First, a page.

Judge tells Me­nen­dez jury to ‘take as much time as you need’

The Trentonian (Trenton, NJ) - - NEWS - By David Porter

NE­WARK » A judge told dead­locked ju­rors in Sen. Bob Me­nen­dez’s bribery trial on Tues­day to “take as much time as you need” to try to reach a ver­dict on 18 counts against the New Jersey Demo­crat and his wealthy friend.

The panel sent a note to U.S. District Judge Wil­liam Walls on Mon­day af­ter­noon say­ing they couldn’t reach a unan­i­mous ver­dict on any of the counts. Walls told them to sleep on it and re­turn in the morn­ing.

On Tues­day, he re­minded them that ju­ries fre­quently take time to come to a con­sen­sus.

“Take as much time as you need,” he said. “This is not re­al­ity TV. This is real life.”

De­lib­er­a­tions be­gan last week, but the jury restarted on Mon­day af­ter a ju­ror was ex­cused for a pre­vi­ously sched­uled va­ca­tion and was re­placed by an al­ter­nate.

The trial is in its 11th week. Me­nen­dez and Florida eye doc­tor Salomon Mel­gen are charged with run­ning a bribery scheme be­tween 2006 and 2013 in which Me­nen­dez lob­bied gov­ern­ment of­fi­cials on Mel­gen’s be­half in ex­change for lux­ury va­ca­tions and flights on Mel­gen’s pri­vate plane.

The men each face about a dozen counts in­clud­ing bribery, fraud and con­spir­acy. Me­nen­dez also is charged with mak­ing false state­ments for fail­ing to re­port Mel­gen’s gifts on Se­nate dis­clo­sure forms.

Both men deny the al­le­ga­tions. De­fense at­tor­neys have sought to show ju­rors that the two men are long­time pals who ex­changed gifts out of friend­ship. They also con­tend Me­nen­dez’s meet­ings with gov­ern­ment of­fi­cials were fo­cused on broad pol­icy is­sues.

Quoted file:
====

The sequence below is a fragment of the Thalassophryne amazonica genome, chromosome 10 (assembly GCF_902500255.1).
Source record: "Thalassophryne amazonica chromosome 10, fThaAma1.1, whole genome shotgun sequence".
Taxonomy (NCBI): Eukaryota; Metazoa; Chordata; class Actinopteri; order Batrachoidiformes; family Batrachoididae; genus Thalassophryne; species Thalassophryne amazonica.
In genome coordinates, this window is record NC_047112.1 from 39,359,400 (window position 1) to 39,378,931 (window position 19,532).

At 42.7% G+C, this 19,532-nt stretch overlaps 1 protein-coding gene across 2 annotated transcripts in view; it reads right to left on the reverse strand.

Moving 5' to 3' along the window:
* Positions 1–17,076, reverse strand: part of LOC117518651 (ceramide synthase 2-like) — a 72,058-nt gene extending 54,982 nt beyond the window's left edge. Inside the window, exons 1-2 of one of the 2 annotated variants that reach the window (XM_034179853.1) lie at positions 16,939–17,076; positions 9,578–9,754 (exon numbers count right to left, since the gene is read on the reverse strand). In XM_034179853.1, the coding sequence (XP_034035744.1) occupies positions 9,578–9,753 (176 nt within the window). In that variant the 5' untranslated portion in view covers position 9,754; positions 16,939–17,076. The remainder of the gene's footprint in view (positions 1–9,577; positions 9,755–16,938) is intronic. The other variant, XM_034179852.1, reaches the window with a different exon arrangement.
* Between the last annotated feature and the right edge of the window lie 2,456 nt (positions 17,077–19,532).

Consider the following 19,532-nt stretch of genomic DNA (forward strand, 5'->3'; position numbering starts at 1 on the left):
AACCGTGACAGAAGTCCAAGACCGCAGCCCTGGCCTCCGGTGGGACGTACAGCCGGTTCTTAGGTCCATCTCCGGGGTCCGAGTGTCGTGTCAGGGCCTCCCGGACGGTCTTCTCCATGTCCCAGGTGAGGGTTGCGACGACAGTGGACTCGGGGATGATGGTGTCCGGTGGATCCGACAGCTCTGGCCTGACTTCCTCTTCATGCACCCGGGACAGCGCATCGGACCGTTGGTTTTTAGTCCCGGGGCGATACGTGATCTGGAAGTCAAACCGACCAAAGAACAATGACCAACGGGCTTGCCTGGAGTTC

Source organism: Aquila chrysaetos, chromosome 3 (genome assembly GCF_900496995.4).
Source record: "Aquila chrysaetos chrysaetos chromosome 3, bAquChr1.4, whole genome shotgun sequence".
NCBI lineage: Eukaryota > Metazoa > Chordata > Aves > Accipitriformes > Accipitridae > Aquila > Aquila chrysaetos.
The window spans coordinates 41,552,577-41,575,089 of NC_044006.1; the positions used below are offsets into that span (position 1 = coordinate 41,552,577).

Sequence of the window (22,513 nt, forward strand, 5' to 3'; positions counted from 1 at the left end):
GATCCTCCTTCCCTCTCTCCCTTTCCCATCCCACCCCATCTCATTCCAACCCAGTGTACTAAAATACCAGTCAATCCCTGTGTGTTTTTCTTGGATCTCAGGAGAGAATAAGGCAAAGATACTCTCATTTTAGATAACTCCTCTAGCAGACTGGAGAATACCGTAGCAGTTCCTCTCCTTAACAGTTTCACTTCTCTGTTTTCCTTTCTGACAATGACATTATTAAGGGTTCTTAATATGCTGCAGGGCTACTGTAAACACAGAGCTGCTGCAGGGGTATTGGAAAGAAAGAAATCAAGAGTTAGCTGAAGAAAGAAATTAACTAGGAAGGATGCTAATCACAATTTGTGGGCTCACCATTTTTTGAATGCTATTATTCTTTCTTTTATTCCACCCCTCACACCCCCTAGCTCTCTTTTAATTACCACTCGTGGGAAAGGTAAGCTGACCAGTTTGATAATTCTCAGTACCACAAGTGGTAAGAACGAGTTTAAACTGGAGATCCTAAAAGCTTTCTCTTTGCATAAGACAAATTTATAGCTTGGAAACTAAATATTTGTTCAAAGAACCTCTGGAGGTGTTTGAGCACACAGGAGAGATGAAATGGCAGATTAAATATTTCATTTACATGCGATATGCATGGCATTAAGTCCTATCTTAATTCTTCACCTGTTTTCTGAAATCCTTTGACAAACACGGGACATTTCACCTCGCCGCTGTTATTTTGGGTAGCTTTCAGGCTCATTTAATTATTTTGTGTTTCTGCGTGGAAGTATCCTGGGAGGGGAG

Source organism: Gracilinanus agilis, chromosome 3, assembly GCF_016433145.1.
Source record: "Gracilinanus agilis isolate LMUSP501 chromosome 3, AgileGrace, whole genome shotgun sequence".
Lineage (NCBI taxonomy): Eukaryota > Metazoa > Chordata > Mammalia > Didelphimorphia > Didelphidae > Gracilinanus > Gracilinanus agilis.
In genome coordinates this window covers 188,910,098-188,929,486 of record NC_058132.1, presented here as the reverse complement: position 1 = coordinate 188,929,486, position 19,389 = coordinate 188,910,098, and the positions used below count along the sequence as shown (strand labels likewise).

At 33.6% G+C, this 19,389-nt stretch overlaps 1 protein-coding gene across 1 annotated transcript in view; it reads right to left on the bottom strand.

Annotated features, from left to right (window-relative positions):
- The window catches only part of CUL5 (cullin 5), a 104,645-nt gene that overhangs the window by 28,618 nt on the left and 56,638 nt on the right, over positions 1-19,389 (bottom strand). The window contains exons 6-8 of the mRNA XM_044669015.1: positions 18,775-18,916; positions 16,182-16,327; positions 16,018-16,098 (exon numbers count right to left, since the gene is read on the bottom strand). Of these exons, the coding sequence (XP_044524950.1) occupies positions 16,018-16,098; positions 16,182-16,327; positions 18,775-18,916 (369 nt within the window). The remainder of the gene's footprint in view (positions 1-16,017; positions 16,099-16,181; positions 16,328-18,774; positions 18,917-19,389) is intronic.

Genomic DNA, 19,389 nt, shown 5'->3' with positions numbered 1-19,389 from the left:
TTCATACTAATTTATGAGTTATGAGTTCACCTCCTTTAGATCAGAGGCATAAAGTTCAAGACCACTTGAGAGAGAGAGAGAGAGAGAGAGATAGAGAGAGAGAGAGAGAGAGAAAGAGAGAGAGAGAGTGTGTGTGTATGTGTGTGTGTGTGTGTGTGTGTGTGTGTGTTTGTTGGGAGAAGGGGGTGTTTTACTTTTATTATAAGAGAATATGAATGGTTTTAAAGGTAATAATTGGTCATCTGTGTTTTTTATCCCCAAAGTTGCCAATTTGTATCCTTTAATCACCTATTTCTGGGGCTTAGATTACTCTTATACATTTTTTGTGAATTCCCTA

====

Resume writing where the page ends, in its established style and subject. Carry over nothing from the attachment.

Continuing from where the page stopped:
The gov­ern­ment spent more than two years in­ves­ti­gat­ing the New Jersey sen­a­tor’s ties with Mel­gen be­fore in­dict­ing them in the spring of 2015. Me­nen­dez, the former chair of the Se­nate for­eign re­la­tions com­mit­tee, has main­tained his in­no­cence since then, and has raised more than $6 mil­lion for his cam­paign and le­gal de­fense fund since the in­dict­ment.

A mis­trial also would aid Me­nen­dez by not sub­ject­ing him to pres­sure to step down in the event of a con­vic­tion. Con­versely, the charges likely would be hang­ing over him as he seeks re-elec­tion next year, as­sum­ing the gov­ern­ment seeks a re­trial.

The trial is the first ma­jor fed­eral cor­rup­tion trial since a 2016 U.S. Supreme Court rul­ing raised the bar for pros­e­cu­tors to prove of­fi­cial bribery. That rul­ing, which over­turned the con­vic­tion of former Repub­li­can Vir­ginia Gov. Bob McDon­nell, played a sig­nif­i­cant role in how the jury was in­structed in the Me­nen­dez trial.

SETH WENIG — THE AS­SO­CI­ATED PRESS

Demo­cratic U.S. Sen. Bob Me­nen­dez ar­rives at the fed­eral court­house in Ne­wark Mon­day.

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